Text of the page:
Charitable donations have always been a part of the American cultural landscape. Whether it is participating in a local food drive, volunteering time and resources to a shelter, or simply assisting in operating expenses of a particular organization through a monetary contribution, Americans find a way to help others every day.
However, with the increasing number of niche nonprofit organizations and charitable institutions springing up, there is an increased concern among grassroots level donors regarding what exactly time and other resources are being specifically used for. People already feel betrayed or misunderstood by their government; the last thing they want is another group of people using their money for things they don’t personally believe in.
Organization mission statements are the key to connecting a particular ideology with tangible goals and measurable objectives. In the case of a nonprofit or charitable organization, they are what draw most people to a particular institution in the first place. If an organization has a focused, concrete mission statement, then I know what they are hoping to achieve, and how they want to get there.
An unfocused mission statement is the first warning sign I notice when deciding whether or not I want to spend my time or money helping a particular cause or organization. In the best case, an unfocused or poorly worded mission statement represents organizational confusion or lack of focus. This is fairly common, especially when it comes to relatively new organizations, as most people have a way more passion and experience when it comes to helping others than they do writing a mission statement.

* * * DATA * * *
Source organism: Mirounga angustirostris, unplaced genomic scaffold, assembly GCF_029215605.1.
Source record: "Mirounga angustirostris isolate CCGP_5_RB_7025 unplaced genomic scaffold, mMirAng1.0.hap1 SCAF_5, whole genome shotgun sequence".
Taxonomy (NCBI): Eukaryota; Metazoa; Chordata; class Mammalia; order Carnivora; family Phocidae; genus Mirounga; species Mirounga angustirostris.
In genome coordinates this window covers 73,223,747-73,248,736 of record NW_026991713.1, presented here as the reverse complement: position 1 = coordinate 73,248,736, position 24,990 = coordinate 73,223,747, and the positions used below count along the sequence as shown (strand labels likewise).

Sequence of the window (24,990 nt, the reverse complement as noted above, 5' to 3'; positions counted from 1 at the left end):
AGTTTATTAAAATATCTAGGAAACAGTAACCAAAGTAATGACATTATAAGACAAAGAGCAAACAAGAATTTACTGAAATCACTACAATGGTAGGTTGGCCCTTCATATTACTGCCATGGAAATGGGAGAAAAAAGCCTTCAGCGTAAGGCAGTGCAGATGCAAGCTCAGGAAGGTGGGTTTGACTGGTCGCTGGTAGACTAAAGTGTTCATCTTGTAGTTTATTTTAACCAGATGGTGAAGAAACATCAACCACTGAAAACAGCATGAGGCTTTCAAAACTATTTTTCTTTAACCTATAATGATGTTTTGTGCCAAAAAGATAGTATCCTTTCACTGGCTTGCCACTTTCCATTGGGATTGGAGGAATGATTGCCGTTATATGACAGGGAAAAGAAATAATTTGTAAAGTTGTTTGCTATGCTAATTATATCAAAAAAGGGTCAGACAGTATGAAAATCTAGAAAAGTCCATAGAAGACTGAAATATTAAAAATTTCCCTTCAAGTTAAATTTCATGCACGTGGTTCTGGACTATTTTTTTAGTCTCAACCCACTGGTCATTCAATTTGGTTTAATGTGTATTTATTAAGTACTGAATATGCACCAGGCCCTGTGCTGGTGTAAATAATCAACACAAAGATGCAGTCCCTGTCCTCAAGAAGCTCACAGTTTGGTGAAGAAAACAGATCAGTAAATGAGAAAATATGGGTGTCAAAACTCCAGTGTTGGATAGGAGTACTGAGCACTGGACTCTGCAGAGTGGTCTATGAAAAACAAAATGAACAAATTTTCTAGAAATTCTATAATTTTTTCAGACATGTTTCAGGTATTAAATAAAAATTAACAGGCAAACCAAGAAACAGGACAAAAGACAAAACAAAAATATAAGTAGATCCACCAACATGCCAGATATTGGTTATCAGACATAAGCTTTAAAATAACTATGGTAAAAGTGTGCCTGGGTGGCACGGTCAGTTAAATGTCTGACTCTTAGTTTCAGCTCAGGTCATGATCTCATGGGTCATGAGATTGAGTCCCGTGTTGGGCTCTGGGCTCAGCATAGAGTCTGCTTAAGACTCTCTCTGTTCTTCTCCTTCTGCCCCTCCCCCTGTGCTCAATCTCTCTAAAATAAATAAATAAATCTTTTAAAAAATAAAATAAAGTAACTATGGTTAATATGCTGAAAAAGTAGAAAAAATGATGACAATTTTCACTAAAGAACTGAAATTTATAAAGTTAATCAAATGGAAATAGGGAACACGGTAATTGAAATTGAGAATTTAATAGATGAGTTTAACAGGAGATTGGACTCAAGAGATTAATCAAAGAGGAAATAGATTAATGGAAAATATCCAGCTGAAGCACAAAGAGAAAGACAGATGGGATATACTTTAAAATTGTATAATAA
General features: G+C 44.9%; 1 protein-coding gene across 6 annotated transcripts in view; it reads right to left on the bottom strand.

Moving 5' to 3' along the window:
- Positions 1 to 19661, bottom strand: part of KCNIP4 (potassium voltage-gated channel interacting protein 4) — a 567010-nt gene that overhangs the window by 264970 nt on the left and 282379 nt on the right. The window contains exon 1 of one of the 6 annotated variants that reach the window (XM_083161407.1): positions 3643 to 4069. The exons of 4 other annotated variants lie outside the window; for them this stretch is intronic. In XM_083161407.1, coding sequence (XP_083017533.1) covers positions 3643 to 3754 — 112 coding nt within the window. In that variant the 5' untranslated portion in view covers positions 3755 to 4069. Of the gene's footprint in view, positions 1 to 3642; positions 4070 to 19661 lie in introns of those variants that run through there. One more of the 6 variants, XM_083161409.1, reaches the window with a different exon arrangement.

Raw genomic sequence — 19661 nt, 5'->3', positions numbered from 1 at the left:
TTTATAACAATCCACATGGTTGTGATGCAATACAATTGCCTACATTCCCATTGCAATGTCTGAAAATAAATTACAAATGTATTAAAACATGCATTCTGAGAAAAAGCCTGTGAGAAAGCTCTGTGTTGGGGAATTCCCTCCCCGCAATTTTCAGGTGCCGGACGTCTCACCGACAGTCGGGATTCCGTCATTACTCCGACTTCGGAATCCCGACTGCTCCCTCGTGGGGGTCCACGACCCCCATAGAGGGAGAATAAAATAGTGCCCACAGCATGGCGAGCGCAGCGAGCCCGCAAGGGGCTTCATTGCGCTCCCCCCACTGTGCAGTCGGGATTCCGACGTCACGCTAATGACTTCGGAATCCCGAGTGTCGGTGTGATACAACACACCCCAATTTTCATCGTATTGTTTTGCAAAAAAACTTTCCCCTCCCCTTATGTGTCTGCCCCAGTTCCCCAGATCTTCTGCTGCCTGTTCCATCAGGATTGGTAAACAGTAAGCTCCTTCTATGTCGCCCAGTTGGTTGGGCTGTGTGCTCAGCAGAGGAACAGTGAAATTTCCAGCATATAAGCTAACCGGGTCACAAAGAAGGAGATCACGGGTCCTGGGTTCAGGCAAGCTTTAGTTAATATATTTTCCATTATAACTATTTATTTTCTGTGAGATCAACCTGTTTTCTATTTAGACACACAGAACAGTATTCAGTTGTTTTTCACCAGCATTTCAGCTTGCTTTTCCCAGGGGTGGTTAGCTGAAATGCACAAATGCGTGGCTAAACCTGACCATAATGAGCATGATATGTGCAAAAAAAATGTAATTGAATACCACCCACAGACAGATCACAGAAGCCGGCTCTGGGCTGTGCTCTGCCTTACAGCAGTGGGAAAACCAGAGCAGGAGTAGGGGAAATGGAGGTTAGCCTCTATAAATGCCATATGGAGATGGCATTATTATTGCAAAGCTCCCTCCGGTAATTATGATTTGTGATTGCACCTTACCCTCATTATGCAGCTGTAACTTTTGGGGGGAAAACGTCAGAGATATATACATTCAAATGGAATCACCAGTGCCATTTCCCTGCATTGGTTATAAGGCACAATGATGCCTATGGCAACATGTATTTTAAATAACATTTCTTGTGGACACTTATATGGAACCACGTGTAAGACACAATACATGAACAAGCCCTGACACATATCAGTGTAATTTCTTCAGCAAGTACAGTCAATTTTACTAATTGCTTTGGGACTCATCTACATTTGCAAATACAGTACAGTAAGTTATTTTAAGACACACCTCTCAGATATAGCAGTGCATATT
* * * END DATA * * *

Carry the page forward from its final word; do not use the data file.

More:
However, the worst case scenario, while not as common, is that an organization is using a suspect mission statement by design, intentionally keeping organizational goals and objectives as vague as possible in order to maximize donations. Whether the aim is to then funnel funds into questionable activities, or simply line the pockets of the organization’s board members is hard to tell, but I personally avoid organizations of this type altogether.
In almost every case, a simple phone call or short visit with a member of the organizational administration is enough to tell if an organization is being intentionally ambiguous or if they just aren’t sure what they are doing.
Additionally, if I think that an organization’s heart is in the right place and I agree with what they are trying to do, I will offer a few suggestions to help them clarify their goals and formal mission statement. While it is not always the most glamorous part of helping people, every charity, or at least the ones that hope to be effective, need copy editors and logistics personal as much as they need frontline volunteers.
The doom of any organization is a poorly designed or implemented management hierarchy. Charitable organizations are especially susceptible to faulty reasoning or poor planning when it comes to management design because most people are under the false assumption that with enough heart and passion, all of the details will fall into place.
When I am looking at the structure of a nonprofit, the first thing that I check is whether or not the organization is being operated by a single individual or if there is a formalized board of directors implementing policy decisions. Unless the organization is extremely small, the daily operations will almost certainly be too much for any one individual to effectively manage.
Ultimately, the best decision that I find I can make when selecting a charity is the decision to first examine the local charities in my area. Virtually any cause, whether it is the prevention of animal cruelty or combating hunger, have a multitude of small organizations operating on a local level towards a positive resolution of the problem.
While a local organization may not have the reach or overall influence of a larger, national operation, they do have the benefit of being more easily accessible and open to investigation.